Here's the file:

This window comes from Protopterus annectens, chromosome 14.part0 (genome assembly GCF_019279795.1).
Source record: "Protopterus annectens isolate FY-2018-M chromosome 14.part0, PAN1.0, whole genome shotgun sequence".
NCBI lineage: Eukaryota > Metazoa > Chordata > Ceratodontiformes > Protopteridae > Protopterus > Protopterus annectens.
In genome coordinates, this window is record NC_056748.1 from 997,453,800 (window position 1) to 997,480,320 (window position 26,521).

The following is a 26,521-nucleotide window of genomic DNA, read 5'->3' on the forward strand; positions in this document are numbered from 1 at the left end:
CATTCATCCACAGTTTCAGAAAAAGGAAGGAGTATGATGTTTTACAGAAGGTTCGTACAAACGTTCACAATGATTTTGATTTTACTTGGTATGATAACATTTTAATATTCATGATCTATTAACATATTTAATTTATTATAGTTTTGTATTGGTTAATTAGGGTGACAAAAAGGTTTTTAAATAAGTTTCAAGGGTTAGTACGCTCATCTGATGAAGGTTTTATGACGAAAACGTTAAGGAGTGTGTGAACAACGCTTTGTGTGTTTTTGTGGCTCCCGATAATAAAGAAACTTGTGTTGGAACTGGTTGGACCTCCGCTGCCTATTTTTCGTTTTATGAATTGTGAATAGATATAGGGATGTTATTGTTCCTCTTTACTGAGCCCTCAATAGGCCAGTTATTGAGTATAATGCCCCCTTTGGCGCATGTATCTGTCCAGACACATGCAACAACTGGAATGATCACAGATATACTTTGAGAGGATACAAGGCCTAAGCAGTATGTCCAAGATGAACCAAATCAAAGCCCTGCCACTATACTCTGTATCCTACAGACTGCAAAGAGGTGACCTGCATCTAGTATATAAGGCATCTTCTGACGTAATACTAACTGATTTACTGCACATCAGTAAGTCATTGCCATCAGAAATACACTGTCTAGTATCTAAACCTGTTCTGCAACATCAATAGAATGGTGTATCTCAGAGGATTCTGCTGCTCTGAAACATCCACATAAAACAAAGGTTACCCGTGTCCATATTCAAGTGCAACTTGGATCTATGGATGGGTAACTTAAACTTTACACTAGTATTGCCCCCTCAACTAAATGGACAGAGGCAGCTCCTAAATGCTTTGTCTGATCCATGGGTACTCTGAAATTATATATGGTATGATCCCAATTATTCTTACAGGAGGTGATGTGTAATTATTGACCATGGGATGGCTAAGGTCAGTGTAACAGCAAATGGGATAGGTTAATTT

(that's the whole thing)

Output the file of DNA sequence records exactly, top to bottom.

This window comes from Protopterus annectens, chromosome 14.part0 (genome assembly GCF_019279795.1).
Source record: "Protopterus annectens isolate FY-2018-M chromosome 14.part0, PAN1.0, whole genome shotgun sequence".
NCBI lineage: Eukaryota > Metazoa > Chordata > Ceratodontiformes > Protopteridae > Protopterus > Protopterus annectens.
In genome coordinates, this window is record NC_056748.1 from 997,453,800 (window position 1) to 997,480,320 (window position 26,521).

The following is a 26,521-nucleotide window of genomic DNA, read 5'->3' on the forward strand; positions in this document are numbered from 1 at the left end:
CATTCATCCACAGTTTCAGAAAAAGGAAGGAGTATGATGTTTTACAGAAGGTTCGTACAAACGTTCACAATGATTTTGATTTTACTTGGTATGATAACATTTTAATATTCATGATCTATTAACATATTTAATTTATTATAGTTTTGTATTGGTTAATTAGGGTGACAAAAAGGTTTTTAAATAAGTTTCAAGGGTTAGTACGCTCATCTGATGAAGGTTTTATGACGAAAACGTTAAGGAGTGTGTGAACAACGCTTTGTGTGTTTTTGTGGCTCCCGATAATAAAGAAACTTGTGTTGGAACTGGTTGGACCTCCGCTGCCTATTTTTCGTTTTATGAATTGTGAATAGATATAGGGATGTTATTGTTCCTCTTTACTGAGCCCTCAATAGGCCAGTTATTGAGTATAATGCCCCCTTTGGCGCATGTATCTGTCCAGACACATGCAACAACTGGAATGATCACAGATATACTTTGAGAGGATACAAGGCCTAAGCAGTATGTCCAAGATGAACCAAATCAAAGCCCTGCCACTATACTCTGTATCCTACAGACTGCAAAGAGGTGACCTGCATCTAGTATATAAGGCATCTTCTGACGTAATACTAACTGATTTACTGCACATCAGTAAGTCATTGCCATCAGAAATACACTGTCTAGTATCTAAACCTGTTCTGCAACATCAATAGAATGGTGTATCTCAGAGGATTCTGCTGCTCTGAAACATCCACATAAAACAAAGGTTACCCGTGTCCATATTCAAGTGCAACTTGGATCTATGGATGGGTAACTTAAACTTTACACTAGTATTGCCCCCTCAACTAAATGGACAGAGGCAGCTCCTAAATGCTTTGTCTGATCCATGGGTACTCTGAAATTATATATGGTATGATCCCAATTATTCTTACAGGAGGTGATGTGTAATTATTGACCATGGGATGGCTAAGGTCAGTGTAACAGCAAATGGGATAGGTTAATTT